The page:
The next major fashion exhibition to open in London was announced this weekend with a cryptic message delivered via topiary hedges outside the British Embassy in Paris. In town for the haute couture shows this week, fashion editors would recognize the silhouette almost immediately — even in bush form: Christian Dior’s iconic Bar jacket, an essential component of his revolutionary 1947 collection The New Look.
The bushes told them that the rumor was true. The blockbuster Christian Dior: Designer of Dreams exhibition held at the Museum of Decorative Arts in Paris from last summer until January 2018 would travel across the channel to London. Opening in February 2019 at the V&A, the retrospective will be the museum’s largest show since Alexander McQueen: Savage Beauty in 2015, and the largest Dior exhibition ever staged in the United Kingdom.
Photo by Popperfoto/Getty Images
“In 1947, Christian Dior changed the face of fashion with his ‘New Look,’ which redefined the female silhouette and reinvigorated the post-war Parisian fashion industry,” says Oriole Cullen, a fashion and textiles curator at the V&A. “The influence of Christian Dior’s design was all-pervasive and helped to define an era. In their own individual ways, each of the House’s successive artistic directors have referenced and reinterpreted Dior’s own designs and continued the legacy of the founder, ensuring that the House of Christian Dior is at the forefront of fashion today. More than 70 years after its founding, the V&A’s exhibition will celebrate the enduring influence of the House of Dior and uncover Dior’s relationship with Britain.”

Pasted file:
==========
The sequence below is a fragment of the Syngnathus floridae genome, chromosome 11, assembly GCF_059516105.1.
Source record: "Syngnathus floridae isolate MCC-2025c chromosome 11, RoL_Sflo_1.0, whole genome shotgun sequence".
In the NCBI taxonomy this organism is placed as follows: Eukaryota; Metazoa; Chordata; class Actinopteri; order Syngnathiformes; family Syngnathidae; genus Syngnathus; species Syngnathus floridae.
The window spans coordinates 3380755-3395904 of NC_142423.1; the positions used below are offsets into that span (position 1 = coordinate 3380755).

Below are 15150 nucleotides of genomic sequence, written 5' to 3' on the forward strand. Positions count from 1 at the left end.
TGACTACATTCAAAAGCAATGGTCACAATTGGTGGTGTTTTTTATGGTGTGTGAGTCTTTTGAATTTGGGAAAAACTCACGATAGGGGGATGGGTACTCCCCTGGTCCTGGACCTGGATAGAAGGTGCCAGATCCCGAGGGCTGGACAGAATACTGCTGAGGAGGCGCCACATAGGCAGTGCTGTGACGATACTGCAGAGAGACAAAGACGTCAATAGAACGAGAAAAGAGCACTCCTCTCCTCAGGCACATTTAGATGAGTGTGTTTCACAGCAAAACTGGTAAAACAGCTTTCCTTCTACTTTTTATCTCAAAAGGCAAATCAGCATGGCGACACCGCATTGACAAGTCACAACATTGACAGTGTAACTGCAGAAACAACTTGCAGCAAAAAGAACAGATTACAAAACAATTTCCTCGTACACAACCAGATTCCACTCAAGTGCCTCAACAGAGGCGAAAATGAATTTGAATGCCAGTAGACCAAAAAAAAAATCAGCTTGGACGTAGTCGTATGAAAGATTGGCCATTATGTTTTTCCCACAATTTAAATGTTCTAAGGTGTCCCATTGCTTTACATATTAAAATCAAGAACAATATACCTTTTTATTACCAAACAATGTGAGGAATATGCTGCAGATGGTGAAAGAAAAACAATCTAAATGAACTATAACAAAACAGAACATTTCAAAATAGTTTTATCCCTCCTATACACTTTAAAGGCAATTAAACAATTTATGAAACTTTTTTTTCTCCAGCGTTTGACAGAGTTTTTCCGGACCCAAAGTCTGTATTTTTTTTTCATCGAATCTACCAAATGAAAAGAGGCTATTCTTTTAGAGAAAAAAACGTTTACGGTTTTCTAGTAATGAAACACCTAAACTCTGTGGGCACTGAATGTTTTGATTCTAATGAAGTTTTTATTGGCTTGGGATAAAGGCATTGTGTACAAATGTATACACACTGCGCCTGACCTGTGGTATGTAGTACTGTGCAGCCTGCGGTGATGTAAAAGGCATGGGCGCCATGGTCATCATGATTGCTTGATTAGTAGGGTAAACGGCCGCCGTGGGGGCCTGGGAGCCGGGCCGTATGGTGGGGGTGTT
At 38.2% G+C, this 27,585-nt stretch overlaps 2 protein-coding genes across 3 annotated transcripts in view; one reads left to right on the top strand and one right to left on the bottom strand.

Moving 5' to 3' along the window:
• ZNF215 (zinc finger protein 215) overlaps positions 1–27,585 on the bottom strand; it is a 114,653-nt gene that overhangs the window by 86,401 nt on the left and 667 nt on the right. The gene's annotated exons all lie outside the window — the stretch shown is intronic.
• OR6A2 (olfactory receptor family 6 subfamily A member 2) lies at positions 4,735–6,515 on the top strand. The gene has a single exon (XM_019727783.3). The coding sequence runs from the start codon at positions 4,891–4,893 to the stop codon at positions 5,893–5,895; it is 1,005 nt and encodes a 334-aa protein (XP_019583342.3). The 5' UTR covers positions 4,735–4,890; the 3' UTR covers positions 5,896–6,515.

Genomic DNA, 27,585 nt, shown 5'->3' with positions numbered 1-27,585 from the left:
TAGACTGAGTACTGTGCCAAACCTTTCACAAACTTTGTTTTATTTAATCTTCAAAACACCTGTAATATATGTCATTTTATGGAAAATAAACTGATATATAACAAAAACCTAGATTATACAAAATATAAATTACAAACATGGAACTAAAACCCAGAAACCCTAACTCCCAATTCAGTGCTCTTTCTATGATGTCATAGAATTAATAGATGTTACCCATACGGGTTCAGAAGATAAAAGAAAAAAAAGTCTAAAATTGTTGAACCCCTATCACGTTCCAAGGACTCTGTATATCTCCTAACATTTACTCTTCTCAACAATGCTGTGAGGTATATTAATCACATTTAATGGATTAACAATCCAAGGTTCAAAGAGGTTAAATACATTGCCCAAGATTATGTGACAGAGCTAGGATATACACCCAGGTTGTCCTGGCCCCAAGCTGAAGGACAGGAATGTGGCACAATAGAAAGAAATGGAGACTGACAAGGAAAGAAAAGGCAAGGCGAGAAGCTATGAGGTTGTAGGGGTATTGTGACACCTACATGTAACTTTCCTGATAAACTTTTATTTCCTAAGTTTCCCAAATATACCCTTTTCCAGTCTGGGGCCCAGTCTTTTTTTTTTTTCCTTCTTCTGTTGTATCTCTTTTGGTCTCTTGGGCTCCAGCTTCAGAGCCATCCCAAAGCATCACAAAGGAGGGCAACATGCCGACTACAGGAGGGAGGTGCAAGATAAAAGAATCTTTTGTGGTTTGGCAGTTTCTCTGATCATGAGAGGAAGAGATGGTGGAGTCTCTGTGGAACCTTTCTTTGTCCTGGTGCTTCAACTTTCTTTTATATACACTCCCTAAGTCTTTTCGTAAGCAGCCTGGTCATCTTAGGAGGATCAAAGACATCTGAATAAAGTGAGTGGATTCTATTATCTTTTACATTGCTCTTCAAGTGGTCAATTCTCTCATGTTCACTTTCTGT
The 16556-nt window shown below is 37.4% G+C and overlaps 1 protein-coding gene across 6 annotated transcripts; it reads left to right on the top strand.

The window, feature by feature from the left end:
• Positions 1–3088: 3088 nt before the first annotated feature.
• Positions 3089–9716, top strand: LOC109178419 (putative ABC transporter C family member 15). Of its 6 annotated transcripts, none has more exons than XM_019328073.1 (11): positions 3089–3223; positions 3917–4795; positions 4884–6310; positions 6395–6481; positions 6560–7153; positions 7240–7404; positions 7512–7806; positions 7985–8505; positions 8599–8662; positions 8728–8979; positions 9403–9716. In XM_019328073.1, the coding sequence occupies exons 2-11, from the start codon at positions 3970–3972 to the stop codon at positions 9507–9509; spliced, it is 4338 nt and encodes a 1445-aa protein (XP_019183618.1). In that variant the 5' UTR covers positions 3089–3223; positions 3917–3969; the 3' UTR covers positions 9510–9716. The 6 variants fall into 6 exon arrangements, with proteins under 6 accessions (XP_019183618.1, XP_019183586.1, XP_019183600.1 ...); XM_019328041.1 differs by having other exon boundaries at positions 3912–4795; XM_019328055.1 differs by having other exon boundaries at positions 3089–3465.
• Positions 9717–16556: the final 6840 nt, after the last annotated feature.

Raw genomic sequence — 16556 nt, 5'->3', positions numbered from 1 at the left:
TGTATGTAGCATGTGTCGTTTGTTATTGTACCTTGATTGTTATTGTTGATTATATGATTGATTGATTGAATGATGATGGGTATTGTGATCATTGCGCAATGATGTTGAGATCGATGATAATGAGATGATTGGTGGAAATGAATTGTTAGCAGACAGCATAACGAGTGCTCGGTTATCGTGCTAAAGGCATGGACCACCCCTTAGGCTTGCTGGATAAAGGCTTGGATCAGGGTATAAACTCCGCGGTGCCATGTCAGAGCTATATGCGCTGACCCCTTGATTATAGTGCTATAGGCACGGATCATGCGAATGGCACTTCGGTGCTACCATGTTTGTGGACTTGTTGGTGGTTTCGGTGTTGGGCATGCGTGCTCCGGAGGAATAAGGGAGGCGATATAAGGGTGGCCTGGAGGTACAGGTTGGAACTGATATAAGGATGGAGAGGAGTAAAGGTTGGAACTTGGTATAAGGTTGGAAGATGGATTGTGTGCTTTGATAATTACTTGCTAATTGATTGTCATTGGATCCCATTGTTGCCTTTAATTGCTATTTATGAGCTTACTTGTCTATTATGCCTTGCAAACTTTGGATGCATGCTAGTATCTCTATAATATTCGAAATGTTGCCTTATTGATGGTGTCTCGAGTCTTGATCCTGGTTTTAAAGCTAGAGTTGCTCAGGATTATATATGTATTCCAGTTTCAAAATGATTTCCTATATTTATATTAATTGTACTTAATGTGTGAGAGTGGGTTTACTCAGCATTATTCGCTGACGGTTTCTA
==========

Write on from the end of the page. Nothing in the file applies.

Christian Dior with model Sylvie, circa 1948.Courtesy of Christian Dior
It will be interesting to note whether the V&A’s exhibit will explore the evolving politics of the House of Dior, from Christian Dior’s reactionary post-war vision of femininity to Maria Grazia Chiuri’s modern “We should all be feminists” mantra (taken, of course, from Chimamanda Ngozi Adichie’s lecture and essay of the same name). Of his New Look, Christian Dior once wrote, “We were emerging from the period of war, of uniforms, of women-soldiers built like boxers. I drew women-flowers, soft shoulders, fine waists like liana and wide skirts like corolla.” That first sentence is generally cut from quotations, presumably to make the second read as a statement rather than as a judgement. In fact, some feminists blame Dior’s cinched-waist Bar jacket and swishing skirts for setting the revolution in gender roles back a decade to the pre-war period.
Écarlate afternoon dress, Autumn-Winter 1955 Haute Couture collection, Y line. Victoria and Albert Museum, London.Photo by Laziz Hamani
Dior’s experiences as a young man in Paris in the 1920s and his affinity with avant-garde artists contextualized the Paris exhibition, and demonstrated how later creative directors took inspiration from his life and interests. Similarly, the couturier’s passion for the aesthetics of foreign cultures will butt up against contemporary debates around cultural appropriation, but it would be a shame to bypass the opportunity to discuss how we value fashion statements from historic periods, when being woke simply meant you had been roused from sleeping. And with the V&A promising to create a blockbuster exhibition to follow Alexander McQueen: Savage Beauty, it will be thrilling to see how they recreate the stunning finale of the Paris exhibition, in which couture gowns — many worn by celebrities and royals — were presented in a spectacular Dior ballroom.
Christian Dior: Designer of Dreams will open from 2nd February – 14th July 2019 at the V&A Museum. Tickets go on sale in autumn 2018.
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